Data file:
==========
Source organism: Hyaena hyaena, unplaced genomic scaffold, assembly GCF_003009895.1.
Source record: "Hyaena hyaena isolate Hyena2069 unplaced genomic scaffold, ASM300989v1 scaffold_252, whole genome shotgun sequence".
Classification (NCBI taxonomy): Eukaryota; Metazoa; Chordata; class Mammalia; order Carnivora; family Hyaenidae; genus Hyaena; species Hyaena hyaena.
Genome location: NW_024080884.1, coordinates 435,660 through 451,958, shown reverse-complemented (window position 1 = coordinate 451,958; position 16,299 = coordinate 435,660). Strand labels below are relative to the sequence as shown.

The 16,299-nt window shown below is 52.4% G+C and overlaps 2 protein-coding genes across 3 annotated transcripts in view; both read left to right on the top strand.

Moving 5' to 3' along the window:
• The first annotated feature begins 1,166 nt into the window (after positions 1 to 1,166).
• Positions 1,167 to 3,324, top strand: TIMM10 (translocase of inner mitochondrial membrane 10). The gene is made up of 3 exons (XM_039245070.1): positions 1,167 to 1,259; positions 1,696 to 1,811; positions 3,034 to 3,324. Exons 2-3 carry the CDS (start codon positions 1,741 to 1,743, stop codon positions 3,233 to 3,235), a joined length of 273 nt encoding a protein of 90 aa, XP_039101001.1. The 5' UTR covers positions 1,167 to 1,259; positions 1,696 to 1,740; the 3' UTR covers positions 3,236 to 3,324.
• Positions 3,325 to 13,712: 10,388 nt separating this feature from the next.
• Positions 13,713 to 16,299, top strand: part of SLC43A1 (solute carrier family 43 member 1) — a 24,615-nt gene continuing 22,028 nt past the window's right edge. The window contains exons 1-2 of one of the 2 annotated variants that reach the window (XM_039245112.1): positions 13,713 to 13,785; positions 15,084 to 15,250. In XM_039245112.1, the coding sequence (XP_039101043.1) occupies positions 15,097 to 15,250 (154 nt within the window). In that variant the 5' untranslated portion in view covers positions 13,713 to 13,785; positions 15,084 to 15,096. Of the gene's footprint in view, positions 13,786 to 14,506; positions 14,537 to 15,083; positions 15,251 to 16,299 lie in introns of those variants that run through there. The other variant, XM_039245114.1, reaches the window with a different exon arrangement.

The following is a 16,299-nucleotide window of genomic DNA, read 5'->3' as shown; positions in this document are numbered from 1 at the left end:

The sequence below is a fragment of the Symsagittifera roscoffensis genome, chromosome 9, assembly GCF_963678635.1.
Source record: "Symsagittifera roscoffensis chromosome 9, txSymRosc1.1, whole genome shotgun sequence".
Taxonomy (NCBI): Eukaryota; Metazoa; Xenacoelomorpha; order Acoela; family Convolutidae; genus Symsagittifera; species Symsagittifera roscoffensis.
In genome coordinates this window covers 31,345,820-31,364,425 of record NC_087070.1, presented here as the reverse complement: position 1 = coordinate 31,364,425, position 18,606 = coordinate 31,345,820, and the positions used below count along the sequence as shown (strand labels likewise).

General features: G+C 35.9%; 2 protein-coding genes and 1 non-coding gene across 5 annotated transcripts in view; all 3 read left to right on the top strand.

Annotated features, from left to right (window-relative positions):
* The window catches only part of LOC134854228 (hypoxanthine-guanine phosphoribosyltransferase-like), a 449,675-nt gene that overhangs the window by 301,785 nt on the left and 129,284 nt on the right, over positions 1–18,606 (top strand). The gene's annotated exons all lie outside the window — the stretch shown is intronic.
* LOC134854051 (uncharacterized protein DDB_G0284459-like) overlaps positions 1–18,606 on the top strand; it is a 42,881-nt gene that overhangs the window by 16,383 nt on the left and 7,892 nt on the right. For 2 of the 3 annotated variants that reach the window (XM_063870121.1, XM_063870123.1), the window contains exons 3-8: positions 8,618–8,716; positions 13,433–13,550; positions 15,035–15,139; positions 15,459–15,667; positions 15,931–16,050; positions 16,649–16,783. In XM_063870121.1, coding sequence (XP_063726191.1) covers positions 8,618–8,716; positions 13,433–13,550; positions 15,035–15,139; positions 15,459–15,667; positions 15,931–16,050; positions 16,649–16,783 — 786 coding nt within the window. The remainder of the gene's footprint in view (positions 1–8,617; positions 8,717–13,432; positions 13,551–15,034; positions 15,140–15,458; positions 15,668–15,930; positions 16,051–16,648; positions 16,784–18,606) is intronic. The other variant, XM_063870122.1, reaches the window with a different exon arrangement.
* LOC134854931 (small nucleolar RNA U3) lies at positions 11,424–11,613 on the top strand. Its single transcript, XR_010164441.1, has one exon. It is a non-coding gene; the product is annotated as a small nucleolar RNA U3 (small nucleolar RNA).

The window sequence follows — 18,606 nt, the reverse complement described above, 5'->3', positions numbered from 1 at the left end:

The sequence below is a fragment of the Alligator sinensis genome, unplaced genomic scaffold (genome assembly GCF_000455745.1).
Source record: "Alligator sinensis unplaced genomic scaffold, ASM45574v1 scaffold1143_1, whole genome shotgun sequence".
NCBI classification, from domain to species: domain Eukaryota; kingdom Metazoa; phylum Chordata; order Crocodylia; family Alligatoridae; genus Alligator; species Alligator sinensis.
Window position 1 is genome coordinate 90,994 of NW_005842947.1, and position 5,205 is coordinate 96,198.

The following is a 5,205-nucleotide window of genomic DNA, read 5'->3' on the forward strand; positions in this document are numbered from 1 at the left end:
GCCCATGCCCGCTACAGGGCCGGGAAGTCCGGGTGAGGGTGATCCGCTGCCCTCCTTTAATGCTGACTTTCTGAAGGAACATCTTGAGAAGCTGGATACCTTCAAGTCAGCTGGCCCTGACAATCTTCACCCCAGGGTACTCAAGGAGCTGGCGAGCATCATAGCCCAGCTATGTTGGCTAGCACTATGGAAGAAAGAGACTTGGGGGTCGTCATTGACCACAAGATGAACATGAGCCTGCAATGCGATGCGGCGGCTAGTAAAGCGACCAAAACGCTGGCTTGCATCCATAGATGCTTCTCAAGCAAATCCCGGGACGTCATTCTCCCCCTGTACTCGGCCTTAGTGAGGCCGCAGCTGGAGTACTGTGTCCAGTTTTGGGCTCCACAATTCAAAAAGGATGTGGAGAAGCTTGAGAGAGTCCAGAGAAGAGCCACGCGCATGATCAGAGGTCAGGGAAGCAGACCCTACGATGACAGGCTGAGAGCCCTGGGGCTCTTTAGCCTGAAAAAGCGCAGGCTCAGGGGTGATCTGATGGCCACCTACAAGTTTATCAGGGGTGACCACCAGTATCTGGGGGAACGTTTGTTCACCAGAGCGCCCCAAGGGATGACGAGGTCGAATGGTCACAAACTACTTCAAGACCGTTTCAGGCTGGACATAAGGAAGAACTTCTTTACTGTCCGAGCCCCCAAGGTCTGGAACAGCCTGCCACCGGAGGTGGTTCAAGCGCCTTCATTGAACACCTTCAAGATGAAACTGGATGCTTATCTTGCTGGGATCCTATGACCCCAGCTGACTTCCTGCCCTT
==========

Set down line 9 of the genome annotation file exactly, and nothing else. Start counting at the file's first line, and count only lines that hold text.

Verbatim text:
• Positions 3,325 to 13,712: 10,388 nt separating this feature from the next.